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W. Germans losing faith in allies

``We are being sold down the river,'' began a senior West German policymaker in security affairs. He was being only partly satirical in summing up so harshly the mistrust of superpower arms control that has sprung up among the center-right politicians, bureaucrats, military officers, professors, and journalists who define West Germany's security options and policies. He described this group as ``angered and embittered'' by what they see as American arms control proposals that would jeopardize Germany's strategic security.

Private conversations with a number of these people, as well as some public statements and editorials, confirm this reaction.

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The phenomenon has scarcely been noted in the United States. Yet this erosion of West German trust in its allies, and especially in the US, has grave implications for US-West German ties. This time it comes not from the cultural (and countercultural) elite that was out of power when it led protests against the deployment of US missiles in the early 1980s, but from what has been the center-right bastion of pro-American and Atlanticist loyalty over the past four decades, and is very much in power.

The policymaker interviewed shares only some of the prevalent fears. But, speaking as a man of the center and a longtime ally of the US, he believes that the psychological damage in West Germany arising from this perception of abandonment is already immense. And he agrees with the accusation that President Reagan is dallying with German security in order to recover personally from the Iran-contra scandal by rushing to sign a Euromissile arms control agreement.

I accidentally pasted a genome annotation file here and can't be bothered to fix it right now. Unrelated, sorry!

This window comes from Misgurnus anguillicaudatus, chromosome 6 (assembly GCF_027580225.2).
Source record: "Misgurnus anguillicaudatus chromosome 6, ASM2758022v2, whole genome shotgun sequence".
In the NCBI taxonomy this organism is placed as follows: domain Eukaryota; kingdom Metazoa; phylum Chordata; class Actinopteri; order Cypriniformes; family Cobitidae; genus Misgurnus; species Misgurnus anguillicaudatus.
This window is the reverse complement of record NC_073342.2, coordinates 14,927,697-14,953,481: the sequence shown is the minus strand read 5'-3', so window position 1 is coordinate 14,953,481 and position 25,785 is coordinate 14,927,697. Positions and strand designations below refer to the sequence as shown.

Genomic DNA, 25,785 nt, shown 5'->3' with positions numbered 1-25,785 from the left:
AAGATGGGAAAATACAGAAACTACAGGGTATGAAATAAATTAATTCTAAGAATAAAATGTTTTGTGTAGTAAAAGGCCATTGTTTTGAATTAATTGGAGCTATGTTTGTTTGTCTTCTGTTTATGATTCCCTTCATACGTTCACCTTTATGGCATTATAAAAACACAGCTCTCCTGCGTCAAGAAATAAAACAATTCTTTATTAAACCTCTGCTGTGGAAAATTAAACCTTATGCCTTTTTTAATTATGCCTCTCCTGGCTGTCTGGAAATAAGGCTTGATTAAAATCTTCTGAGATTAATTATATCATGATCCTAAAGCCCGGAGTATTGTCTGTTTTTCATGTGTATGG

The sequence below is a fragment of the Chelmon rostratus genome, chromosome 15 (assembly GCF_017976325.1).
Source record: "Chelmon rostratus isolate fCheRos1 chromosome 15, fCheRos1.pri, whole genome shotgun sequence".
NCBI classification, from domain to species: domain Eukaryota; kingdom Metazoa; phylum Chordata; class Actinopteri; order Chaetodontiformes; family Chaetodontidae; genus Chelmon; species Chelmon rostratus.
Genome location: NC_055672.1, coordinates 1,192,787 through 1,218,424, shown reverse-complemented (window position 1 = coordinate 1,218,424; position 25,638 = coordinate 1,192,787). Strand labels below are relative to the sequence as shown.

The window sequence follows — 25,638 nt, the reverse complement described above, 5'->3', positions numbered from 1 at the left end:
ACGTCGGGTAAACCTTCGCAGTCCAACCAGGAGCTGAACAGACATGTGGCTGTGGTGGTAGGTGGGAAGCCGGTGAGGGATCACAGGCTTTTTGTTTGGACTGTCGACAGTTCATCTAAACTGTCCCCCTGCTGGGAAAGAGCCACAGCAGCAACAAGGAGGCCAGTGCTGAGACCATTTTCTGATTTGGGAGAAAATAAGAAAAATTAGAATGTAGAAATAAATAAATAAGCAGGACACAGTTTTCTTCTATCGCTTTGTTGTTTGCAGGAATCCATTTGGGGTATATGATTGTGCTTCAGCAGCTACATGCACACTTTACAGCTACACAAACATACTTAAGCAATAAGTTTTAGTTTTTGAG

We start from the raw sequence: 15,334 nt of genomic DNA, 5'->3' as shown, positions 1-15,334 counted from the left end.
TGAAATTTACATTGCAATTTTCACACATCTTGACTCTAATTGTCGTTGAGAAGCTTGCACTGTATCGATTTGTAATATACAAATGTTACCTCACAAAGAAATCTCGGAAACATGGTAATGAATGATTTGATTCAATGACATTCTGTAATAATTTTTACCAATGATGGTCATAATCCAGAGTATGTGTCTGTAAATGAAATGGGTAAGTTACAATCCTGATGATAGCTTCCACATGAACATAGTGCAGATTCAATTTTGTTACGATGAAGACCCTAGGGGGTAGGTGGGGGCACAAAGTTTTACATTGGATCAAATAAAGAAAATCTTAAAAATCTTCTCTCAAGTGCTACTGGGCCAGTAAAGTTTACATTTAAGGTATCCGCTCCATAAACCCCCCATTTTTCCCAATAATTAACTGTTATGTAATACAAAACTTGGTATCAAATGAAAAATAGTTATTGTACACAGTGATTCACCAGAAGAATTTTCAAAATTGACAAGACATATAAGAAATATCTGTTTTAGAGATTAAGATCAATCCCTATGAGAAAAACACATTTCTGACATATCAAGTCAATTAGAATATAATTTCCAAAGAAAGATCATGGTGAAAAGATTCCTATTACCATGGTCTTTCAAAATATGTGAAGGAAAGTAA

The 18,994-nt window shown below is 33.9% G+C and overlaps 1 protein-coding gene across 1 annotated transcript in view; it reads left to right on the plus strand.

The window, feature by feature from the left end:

Handing Gorbachev the key to Germany?

The Americans, he says, ``have handed Gorbachev the key to Germany by agreeing to proposals, the consequence of which means concentration of nuclear deterrence in Europe on the battlefield - and the battlefield is going to be Germany.''

The West German conservative backlash stems from the argument that the elimination of all intermediate-range missiles in Europe that is now in view would undermine NATO strategy of the past 20 years, leave for NATO defense nuclear weapons of such a short range that West Germany would be vulnerable to a much greater ``special threat'' than its allies, and possibly even endanger peace in Europe.

A high-ranking West German military officer, also a veteran friend of the US, used much more bitter language than the policymaker: ``I do not think we are facing a single, isolated step of the American government. My firm opinion is that everything is linked in a well-directed, connected operation.''

The theater nuclear weapons deployed by NATO in Europe in the 1980s could carry nuclear escalation direct to Soviet territory should the Soviet Union ever attack Western Europe and start to win a war with its superior conventional forces. Yet these are the very nuclear missiles that would be removed in the superpower arms control deal that is shaping up, he said.

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`We are back to 1969'

``The rose was dead when it was abloom,'' the officer remarked, quoting a German poem. ``We are back to 1969, when the Americans were thinking of the old sequence of priorities: If you have a nuclear war, keep it in geographical control,'' that is, limited to Germany. Getting rid of American missiles in Europe that can hit the Soviet Union ``serves to keep American territory out of the war, and who could blame you for that?''